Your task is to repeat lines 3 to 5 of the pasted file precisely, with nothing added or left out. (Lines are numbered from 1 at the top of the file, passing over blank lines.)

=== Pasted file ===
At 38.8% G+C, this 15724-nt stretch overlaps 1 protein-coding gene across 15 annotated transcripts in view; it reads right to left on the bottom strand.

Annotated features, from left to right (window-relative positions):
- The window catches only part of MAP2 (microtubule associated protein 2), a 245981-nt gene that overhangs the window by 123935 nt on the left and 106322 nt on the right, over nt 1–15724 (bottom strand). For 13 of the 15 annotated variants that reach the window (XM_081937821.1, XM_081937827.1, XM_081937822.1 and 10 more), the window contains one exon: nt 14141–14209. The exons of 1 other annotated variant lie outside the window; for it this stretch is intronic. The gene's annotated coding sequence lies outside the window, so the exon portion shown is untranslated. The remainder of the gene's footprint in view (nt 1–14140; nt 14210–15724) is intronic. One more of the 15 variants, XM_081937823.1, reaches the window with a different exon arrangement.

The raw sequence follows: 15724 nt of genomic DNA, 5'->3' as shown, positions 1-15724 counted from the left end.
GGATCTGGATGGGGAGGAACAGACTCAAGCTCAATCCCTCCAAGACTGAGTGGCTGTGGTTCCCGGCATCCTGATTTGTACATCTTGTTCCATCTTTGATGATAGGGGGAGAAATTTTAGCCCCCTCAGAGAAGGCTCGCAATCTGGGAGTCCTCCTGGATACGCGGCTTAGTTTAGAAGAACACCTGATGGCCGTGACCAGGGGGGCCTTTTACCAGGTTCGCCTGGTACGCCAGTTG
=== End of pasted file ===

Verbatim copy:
- The window catches only part of MAP2 (microtubule associated protein 2), a 245981-nt gene that overhangs the window by 123935 nt on the left and 106322 nt on the right, over nt 1–15724 (bottom strand). For 13 of the 15 annotated variants that reach the window (XM_081937821.1, XM_081937827.1, XM_081937822.1 and 10 more), the window contains one exon: nt 14141–14209. The exons of 1 other annotated variant lie outside the window; for it this stretch is intronic. The gene's annotated coding sequence lies outside the window, so the exon portion shown is untranslated. The remainder of the gene's footprint in view (nt 1–14140; nt 14210–15724) is intronic. One more of the 15 variants, XM_081937823.1, reaches the window with a different exon arrangement.

The raw sequence follows: 15724 nt of genomic DNA, 5'->3' as shown, positions 1-15724 counted from the left end.
GGATCTGGATGGGGAGGAACAGACTCAAGCTCAATCCCTCCAAGACTGAGTGGCTGTGGTTCCCGGCATCCTGATTTGTACATCTTGTTCCATCTTTGATGATAGGGGGAGAAATTTTAGCCCCCTCAGAGAAGGCTCGCAATCTGGGAGTCCTCCTGGATACGCGGCTTAGTTTAGAAGAACACCTGATGGCCGTGACCAGGGGGGCCTTTTACCAGGTTCGCCTGGTACGCCAGTTG